Maybe you didn’t grow up with a dad who shared a lot of wisdom with you. Maybe you grew up at the school for hard-knocks or had to find your own way or had a lot of strong women who guided you through those early, pivotal years. No matter how you got to where you are today, I hope you will share what you’ve learned with the next generation. We are always better together.

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Your Magical Staycation: Stay Home, Save Money, and Have Fun

We’re on Spring Break this week, and it seems like everybody I know is either at the beach or at Disney World. Except us. I’m not complaining. Home is my favorite place in the whole wide world. And besides, I’ve already been to Disney World, and the rumors are true—it’s every bit as magical as they say: The cast, the rides, even the lines. The magic is in the details.

But you know what’s NOT magical? The crowds, the prices, and the wait times. And depending on the season—the heat. If you weren’t already planning to go, maybe those four things alone have convinced you to SAVE YOUR MONEY and STAY HOME. I’m kidding (sort of), but if you do find yourself at home like me this Spring Break, there are some things you can do to make your staycation feel a little more magical.

When I was kid, I had lots of time to play. We didn’t need a fancy schedule because there was nothing to remember. Go to school. Come home. Do homework. Go outside and play. Repeat. These days, my kids have their own color coded tab on our family’s electronic calendar. When we have downtime, it takes them a couple of days to decompress. We can help them by jump-starting those creative juices with some ideas of our own.

Make It Monday:

Crafty moms, this is your day! I’m not that mom, but I can surf Pinterest like a boss, so you (yes you) are bound to find the perfect craft just by going straight there and typing in something like: “easy crafts for toddlers” or “easy crafts for teens” or “foolproof crafts for moms.” I’m not crafty, but I do like to cook, and sometimes I even let my kids help. My son wants to learn how to make sushi, so I bought a simple kit from Uncommon Goods. And my daughter likes to bake. We can crack eggs and whip cream all day. I found a simple recipe for chocolate croissants I can’t wait to share with some friends we’re planning to see this week!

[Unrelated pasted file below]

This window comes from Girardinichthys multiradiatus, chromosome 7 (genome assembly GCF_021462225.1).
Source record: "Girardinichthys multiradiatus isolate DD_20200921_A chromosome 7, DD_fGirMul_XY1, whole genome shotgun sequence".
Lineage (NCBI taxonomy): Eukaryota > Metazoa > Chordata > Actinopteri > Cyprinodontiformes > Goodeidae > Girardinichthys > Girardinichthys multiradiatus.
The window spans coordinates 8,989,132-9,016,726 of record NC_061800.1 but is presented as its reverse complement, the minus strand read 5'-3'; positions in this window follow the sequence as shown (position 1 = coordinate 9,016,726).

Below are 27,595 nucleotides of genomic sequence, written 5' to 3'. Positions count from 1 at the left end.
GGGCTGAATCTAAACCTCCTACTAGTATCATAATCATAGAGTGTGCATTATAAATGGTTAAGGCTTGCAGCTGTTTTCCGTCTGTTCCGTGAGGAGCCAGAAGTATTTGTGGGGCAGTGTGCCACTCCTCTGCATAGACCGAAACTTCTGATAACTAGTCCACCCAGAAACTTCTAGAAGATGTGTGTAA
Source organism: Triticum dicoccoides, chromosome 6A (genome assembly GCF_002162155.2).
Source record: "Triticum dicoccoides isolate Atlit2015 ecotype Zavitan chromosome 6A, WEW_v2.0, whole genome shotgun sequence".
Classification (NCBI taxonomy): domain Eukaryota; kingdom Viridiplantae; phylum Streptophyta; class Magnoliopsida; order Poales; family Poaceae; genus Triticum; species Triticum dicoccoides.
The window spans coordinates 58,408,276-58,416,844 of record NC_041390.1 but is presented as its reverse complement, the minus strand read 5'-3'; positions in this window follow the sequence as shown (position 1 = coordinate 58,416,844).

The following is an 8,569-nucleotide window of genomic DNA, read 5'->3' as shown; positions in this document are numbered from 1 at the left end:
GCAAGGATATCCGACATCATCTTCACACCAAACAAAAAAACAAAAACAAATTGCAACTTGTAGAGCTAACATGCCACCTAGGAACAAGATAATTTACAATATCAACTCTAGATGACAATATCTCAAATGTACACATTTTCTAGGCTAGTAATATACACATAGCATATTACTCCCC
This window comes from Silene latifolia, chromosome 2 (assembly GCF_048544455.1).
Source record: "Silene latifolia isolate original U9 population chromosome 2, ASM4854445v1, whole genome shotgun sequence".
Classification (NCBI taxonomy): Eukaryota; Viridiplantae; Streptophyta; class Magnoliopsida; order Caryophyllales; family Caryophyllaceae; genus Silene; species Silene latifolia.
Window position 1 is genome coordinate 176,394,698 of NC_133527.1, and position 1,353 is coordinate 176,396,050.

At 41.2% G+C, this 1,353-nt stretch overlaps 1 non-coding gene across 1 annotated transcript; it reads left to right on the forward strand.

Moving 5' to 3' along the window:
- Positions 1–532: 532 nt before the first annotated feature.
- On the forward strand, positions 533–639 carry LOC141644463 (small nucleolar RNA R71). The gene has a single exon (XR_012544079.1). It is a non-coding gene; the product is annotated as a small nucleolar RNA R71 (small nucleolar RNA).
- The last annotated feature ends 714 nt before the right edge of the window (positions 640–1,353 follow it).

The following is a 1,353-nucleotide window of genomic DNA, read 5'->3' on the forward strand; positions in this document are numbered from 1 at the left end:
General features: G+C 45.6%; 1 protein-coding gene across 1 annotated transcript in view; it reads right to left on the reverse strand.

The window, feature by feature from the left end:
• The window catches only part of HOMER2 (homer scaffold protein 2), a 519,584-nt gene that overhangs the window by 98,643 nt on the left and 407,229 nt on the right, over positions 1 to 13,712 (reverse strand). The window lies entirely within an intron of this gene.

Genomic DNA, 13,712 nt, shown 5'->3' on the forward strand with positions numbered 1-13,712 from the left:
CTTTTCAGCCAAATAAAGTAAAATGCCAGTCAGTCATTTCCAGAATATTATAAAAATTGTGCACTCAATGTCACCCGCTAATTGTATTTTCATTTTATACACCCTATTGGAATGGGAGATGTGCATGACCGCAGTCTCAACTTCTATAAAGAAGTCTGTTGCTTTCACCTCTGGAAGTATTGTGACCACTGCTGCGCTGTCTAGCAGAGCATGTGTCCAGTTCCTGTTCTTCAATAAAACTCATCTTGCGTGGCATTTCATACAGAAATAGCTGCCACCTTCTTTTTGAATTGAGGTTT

Try it Tuesday:

There are so many things to try! Does your town have a skate park? Load up the bikes and scooters and roller blades. My first and last time on roller blades I crashed into a car and ended up with a badly bruised tailbone. That was almost twenty years ago. Maybe it’s time for me to strap in and get ready for the ride of my life once again. The skate park has many flat areas, is fully enclosed, and is safely removed from the parking lot full of cars. If all else fails, I’m not too old to get on a razor big wheel and go to head-to-head with the local kindergarteners. This is my year to be brave and try new things!

 Water Wednesday:

Middle of summer? Great! A warm Spring day? Better than perfect! Spread a tarp in the middle of your grass, drag out the hose, and pour on the dish soap. The kids will have the time of their lives. The grass will be ruined, but I promise it will grow back. Middle of winter? Take a bath! You can read more on the perfect bath here. We have a huge tub in our master bathroom, and I never let the kids use it. They would think it was a real treat! Don’t have a bathtub? Don’t worry! My favorite part of going to the salon is having my hair washed. Wash the kids hair in the sink. It’s a wonderful relaxing experience. (Warning: They will beg you to do this every time!)

Thinking Thursday:

We live in Atlanta, so there are several great museums. My favorite is the Civil Rights Museum. The Jimmy Carter Presidential Library is also a fun outing. If I don’t want my kids to THINK they’re thinking, then I’ll take them someplace like the Sweet Auburn Market, a fantastic place filled with strange foods and exotic people. Want to stay home? Great! Your kids might think they hate documentaries, but there are lots of interesting ones. I used to make my son watch them as punishment for not getting his homework done, but an unexpected side effect was that he actually fell in love with them and even now is a bit of a history buff. (My current favorite is Won’t You Be My Neighbor?, about Fred Rogers, and you can find it on Amazon Prime Video.)

 Fun Friday or Friend Friday:

Surely your kids aren’t the ONLY ones who are home this week! Invite a friend to play (You need a break by now), but if you truly do feel like the zombie apocalypse has happened and took everybody you know with them to Zorp, then might I suggest a trip to a local assisted living or nursing home? There’s something truly magical about youth and vitality and when your kids share it with others, a beautiful thing happens. Take some treats (sugar free are great for those who have diabetes) and a fun game. We simply blew up a few balloons and purchased some cheap plastic paddles from the Dollar Tree. Our kids had a blast playing a modified version of Badminton/Tennis with their new friends.


You did it! You had a magical week, creating memories your kids will cherish forever. And it wasn’t too hard. You can do anything for five days. And I bet you didn’t even miss the long lines, greasy food, cramped hotel room, or endless car ride at all.